Volkswagen Giveaway Scam Peddles Ad Networks

The scam is spread via Facebook and WhatsApp messages.

A fake Volkswagen campaign is making its way across social media platforms, luring in victims with promises of a free Volkswagen car giveaway – but instead redirecting them to third-party ad servers.

Victims are first sent  messages via WhatsApp or Facebook, purporting to be from Volkswagen and claiming it will give away up 20 free cars until the end of the year, researchers with Sucuri on Friday said. Targets of the scam are instructed to participate in the contest by clicking a link embedded in the message.

However, the link attached to the messages sent via social media does not appear to collect personal information – but instead tries to re-direct victims to various advertising networks.

“With all these leads combined, we can conclude that this is a scam site aiming at maximizing the income from various advertising networks,” Peter Gramantik, malware researcher at Sucuri, said in a post analyzing the scam.

After one of Gramantik’s colleagues received the suspicious message on WhatsApp, he dug deeper into the link used in the phishing messages.

Click to Expand.

It became clear that something was not right with the site, as several security vendors had blacklisted it as a phishing site. Also suspicious was the fact the site blocked the opening of developer tools in both Chrome and Firefox.

However, interestingly the site had none of the classic phishing characteristics – such as areas that requested personal information or payment card data. The site instead looked like a standard campaign site, and used fake hard-coded Facebook “likes” at the bottom of the page.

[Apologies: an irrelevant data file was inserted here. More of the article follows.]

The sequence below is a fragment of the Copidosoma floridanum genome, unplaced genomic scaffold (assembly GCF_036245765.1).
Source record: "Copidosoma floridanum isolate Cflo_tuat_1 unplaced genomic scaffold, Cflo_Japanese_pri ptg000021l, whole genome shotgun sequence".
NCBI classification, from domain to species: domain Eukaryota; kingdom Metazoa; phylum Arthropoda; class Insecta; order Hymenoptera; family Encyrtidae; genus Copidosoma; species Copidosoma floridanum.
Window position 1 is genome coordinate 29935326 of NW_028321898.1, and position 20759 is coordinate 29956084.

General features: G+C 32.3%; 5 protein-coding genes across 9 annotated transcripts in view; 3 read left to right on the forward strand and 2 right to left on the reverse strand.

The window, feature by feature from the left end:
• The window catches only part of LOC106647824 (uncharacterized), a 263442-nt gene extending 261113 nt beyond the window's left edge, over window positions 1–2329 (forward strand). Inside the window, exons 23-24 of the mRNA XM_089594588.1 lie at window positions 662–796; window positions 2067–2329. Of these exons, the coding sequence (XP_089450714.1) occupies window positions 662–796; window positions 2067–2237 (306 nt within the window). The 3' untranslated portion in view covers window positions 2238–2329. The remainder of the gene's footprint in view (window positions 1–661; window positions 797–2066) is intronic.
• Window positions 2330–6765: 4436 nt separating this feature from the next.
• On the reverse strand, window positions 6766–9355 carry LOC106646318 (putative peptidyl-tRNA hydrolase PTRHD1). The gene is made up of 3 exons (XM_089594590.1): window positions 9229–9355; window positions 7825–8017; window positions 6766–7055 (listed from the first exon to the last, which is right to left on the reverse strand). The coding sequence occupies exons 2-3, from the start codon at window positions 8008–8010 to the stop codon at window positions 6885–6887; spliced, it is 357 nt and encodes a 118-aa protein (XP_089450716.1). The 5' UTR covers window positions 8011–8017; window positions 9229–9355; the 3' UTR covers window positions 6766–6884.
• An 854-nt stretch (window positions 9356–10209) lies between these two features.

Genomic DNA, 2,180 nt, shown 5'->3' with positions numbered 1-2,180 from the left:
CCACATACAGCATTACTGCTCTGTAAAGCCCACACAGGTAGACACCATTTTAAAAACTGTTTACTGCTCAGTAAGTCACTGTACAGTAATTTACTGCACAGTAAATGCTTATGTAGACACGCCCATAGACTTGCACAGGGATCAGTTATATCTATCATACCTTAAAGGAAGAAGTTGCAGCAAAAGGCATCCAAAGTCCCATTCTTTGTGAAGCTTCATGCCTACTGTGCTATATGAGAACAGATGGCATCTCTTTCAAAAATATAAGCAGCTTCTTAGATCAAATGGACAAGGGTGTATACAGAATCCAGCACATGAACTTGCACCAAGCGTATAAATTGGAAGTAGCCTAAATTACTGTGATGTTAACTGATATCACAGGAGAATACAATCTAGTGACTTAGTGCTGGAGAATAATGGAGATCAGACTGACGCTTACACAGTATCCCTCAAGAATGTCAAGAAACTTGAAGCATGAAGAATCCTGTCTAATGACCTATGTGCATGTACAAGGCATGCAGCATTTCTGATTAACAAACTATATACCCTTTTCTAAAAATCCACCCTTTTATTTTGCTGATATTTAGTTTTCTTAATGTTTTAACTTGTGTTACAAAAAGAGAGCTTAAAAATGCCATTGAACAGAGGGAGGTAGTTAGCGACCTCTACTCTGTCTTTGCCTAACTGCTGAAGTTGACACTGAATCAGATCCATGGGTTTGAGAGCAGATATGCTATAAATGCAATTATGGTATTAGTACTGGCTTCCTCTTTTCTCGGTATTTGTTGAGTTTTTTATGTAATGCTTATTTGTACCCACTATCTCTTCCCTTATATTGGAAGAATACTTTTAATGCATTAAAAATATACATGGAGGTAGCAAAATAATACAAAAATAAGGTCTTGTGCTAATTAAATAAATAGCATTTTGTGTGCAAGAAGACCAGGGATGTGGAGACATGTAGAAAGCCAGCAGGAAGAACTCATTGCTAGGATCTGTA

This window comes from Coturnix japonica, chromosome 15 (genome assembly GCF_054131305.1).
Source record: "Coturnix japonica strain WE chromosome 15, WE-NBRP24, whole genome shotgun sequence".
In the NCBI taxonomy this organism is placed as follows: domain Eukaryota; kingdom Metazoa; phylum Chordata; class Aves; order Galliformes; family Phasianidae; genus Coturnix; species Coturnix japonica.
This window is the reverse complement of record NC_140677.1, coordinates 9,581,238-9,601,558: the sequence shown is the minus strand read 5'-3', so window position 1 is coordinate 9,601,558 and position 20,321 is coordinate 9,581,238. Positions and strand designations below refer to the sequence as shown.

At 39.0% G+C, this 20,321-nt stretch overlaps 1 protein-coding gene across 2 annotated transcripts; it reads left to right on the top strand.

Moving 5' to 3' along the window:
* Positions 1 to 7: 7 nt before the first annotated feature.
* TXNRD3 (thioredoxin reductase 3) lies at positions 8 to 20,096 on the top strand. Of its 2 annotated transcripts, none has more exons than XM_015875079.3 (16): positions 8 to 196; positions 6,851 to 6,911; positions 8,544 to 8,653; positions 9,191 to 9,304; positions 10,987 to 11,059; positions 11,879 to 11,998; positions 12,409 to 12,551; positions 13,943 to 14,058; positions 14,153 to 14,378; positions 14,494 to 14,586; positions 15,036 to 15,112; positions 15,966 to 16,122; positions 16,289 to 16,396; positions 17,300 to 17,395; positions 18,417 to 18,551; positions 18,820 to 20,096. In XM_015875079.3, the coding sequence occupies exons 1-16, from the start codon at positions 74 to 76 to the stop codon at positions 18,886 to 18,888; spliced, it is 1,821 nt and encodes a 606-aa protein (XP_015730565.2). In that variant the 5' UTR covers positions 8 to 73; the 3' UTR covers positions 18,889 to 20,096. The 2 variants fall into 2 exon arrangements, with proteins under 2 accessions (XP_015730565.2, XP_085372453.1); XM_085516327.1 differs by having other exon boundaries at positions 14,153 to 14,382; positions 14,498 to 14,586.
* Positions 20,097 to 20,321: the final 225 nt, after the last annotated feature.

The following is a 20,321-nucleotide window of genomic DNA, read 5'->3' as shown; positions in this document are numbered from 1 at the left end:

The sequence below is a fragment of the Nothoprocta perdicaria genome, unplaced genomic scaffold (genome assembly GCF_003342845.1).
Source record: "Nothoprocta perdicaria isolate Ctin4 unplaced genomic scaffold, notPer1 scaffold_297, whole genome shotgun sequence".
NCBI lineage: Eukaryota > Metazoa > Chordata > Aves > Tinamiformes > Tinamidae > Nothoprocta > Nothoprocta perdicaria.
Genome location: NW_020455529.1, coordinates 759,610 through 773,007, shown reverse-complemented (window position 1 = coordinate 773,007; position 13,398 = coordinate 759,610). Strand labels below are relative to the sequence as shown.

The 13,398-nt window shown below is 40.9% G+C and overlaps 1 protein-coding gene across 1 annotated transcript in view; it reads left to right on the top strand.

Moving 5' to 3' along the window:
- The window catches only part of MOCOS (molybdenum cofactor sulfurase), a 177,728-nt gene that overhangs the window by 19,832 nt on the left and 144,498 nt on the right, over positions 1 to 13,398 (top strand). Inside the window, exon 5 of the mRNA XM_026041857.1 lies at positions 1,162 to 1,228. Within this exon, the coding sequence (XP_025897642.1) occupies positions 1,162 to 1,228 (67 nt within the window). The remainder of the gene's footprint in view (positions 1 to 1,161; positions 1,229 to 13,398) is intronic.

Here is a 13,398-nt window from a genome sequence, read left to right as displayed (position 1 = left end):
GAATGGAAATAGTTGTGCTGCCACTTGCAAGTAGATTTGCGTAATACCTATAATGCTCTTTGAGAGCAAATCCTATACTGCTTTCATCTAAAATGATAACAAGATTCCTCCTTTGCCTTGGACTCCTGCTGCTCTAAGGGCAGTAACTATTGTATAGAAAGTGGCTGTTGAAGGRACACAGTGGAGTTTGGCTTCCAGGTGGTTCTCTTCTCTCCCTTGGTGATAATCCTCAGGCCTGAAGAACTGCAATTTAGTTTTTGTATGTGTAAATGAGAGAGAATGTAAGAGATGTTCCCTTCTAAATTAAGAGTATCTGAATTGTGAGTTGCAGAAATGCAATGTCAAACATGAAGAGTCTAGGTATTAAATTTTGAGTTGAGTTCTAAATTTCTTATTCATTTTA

Click to Expand.

Once users click on any page objects (such as buttons asking users if they would like to participate), they will be redirected to a third-party ad server.

“The goal, in this case, seems to be a simple advertisement designed to spread to as many viewers as possible,” researchers said.

The message and linked site, which are in Portuguese, then request users to resend the campaign link to at least 20 friends on either Facebook Messenger or WhatsApp, researchers said. Once the campaign has been shared, the scam authors promise to contact the victims via Facebook.

These types of campaigns are nothing new – from Bitcoin to iPhones, giveaway scams are an easy way to lure in potential victims, especially during the busy online shopping holiday season.  However, Gramantik said that using messages to share scam ad sites is an emerging trend.

“This has been a trending monetization method over the past year, and sharing a scam site without any other ‘malicious’ activity bundled with it is one of the ways the attackers are generating revenue,” said Gramantik. “It’s still a scam, but one based on social engineering. This is a prime example of one of the oldest and most basic techniques – making people believe that they can get something for free.”

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